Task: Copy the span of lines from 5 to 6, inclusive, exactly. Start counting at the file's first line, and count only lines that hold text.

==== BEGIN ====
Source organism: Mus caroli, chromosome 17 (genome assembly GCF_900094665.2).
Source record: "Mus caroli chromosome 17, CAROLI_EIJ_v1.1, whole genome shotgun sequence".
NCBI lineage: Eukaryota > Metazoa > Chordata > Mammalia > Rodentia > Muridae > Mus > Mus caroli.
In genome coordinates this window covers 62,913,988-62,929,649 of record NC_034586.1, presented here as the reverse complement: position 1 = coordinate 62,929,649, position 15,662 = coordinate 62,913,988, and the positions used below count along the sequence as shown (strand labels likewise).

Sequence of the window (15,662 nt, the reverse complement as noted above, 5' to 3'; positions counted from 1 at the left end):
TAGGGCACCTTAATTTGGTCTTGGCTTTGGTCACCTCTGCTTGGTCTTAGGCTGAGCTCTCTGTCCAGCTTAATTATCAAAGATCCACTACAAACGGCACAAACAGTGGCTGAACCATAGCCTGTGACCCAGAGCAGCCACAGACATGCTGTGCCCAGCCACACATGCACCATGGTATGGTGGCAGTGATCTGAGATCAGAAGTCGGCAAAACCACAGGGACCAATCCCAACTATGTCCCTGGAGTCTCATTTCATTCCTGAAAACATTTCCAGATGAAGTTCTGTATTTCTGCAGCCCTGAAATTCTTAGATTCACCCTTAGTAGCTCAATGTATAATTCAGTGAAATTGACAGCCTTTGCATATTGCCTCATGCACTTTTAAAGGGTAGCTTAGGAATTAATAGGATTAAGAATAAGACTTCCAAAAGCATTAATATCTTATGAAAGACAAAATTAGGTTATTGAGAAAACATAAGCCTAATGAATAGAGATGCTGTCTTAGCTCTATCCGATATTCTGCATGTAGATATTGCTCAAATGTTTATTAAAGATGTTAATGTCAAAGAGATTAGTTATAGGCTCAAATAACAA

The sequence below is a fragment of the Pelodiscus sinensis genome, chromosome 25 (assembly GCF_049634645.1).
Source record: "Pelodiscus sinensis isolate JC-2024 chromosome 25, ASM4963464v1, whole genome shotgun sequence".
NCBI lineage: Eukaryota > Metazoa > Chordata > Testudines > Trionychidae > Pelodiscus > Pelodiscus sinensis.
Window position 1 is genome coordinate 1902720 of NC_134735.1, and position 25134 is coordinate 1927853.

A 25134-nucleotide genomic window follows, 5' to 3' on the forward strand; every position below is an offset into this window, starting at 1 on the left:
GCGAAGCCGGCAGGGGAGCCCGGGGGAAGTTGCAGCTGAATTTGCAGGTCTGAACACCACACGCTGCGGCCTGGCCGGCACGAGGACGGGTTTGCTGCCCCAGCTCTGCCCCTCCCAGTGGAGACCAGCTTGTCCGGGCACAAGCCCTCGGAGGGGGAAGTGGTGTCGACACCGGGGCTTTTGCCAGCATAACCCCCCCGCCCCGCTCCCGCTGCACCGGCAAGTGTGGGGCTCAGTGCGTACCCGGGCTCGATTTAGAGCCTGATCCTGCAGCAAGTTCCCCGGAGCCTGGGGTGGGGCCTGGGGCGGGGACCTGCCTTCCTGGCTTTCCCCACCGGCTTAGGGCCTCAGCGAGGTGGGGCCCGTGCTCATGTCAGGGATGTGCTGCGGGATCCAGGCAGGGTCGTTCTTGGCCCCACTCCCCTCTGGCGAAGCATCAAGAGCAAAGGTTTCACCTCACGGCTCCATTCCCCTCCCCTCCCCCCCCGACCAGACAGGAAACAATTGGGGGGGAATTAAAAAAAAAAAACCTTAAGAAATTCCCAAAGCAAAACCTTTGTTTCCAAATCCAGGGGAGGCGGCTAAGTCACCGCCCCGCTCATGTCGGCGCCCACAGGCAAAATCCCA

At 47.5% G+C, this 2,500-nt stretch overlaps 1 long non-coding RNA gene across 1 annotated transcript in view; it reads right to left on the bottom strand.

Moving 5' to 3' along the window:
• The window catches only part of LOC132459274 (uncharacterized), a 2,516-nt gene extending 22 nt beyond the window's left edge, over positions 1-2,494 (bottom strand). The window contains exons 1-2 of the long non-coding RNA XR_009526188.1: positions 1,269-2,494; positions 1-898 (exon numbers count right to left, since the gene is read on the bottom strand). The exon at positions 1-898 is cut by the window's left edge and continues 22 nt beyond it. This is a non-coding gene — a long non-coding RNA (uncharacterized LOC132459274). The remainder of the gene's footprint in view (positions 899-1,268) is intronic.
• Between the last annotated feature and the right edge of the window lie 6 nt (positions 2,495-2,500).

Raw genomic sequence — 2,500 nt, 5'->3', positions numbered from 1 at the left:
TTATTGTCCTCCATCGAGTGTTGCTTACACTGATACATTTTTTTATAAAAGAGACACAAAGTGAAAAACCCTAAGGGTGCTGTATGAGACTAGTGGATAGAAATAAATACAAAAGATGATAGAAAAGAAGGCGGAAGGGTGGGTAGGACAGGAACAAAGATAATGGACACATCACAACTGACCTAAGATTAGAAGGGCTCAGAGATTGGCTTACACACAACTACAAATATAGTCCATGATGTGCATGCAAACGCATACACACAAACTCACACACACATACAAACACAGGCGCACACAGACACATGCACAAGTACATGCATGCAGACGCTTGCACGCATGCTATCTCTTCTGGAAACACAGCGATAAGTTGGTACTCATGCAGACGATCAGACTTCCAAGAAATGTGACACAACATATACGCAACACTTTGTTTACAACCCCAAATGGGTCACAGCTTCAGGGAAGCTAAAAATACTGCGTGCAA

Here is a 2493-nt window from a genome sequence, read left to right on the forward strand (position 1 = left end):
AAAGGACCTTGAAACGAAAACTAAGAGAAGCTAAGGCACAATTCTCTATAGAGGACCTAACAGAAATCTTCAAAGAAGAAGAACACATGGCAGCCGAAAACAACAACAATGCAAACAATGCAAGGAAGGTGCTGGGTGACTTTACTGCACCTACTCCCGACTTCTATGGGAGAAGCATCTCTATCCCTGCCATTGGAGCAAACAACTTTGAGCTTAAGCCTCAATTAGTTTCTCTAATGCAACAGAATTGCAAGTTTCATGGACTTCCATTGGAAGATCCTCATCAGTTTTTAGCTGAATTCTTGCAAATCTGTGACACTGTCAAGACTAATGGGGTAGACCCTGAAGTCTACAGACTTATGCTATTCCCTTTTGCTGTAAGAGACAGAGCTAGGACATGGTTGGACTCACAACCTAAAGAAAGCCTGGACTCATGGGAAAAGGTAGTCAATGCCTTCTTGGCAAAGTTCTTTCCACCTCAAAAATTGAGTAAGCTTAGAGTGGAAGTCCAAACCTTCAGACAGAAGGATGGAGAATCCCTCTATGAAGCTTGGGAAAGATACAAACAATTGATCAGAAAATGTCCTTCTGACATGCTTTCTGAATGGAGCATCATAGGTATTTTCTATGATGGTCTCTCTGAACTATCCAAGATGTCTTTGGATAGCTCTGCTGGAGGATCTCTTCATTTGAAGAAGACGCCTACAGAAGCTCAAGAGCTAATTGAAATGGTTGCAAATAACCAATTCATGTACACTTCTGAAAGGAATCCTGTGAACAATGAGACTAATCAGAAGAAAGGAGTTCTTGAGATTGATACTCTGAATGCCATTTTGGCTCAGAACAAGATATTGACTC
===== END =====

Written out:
Sequence of the window (15,662 nt, the reverse complement as noted above, 5' to 3'; positions counted from 1 at the left end):
TAGGGCACCTTAATTTGGTCTTGGCTTTGGTCACCTCTGCTTGGTCTTAGGCTGAGCTCTCTGTCCAGCTTAATTATCAAAGATCCACTACAAACGGCACAAACAGTGGCTGAACCATAGCCTGTGACCCAGAGCAGCCACAGACATGCTGTGCCCAGCCACACATGCACCATGGTATGGTGGCAGTGATCTGAGATCAGAAGTCGGCAAAACCACAGGGACCAATCCCAACTATGTCCCTGGAGTCTCATTTCATTCCTGAAAACATTTCCAGATGAAGTTCTGTATTTCTGCAGCCCTGAAATTCTTAGATTCACCCTTAGTAGCTCAATGTATAATTCAGTGAAATTGACAGCCTTTGCATATTGCCTCATGCACTTTTAAAGGGTAGCTTAGGAATTAATAGGATTAAGAATAAGACTTCCAAAAGCATTAATATCTTATGAAAGACAAAATTAGGTTATTGAGAAAACATAAGCCTAATGAATAGAGATGCTGTCTTAGCTCTATCCGATATTCTGCATGTAGATATTGCTCAAATGTTTATTAAAGATGTTAATGTCAAAGAGATTAGTTATAGGCTCAAATAACAA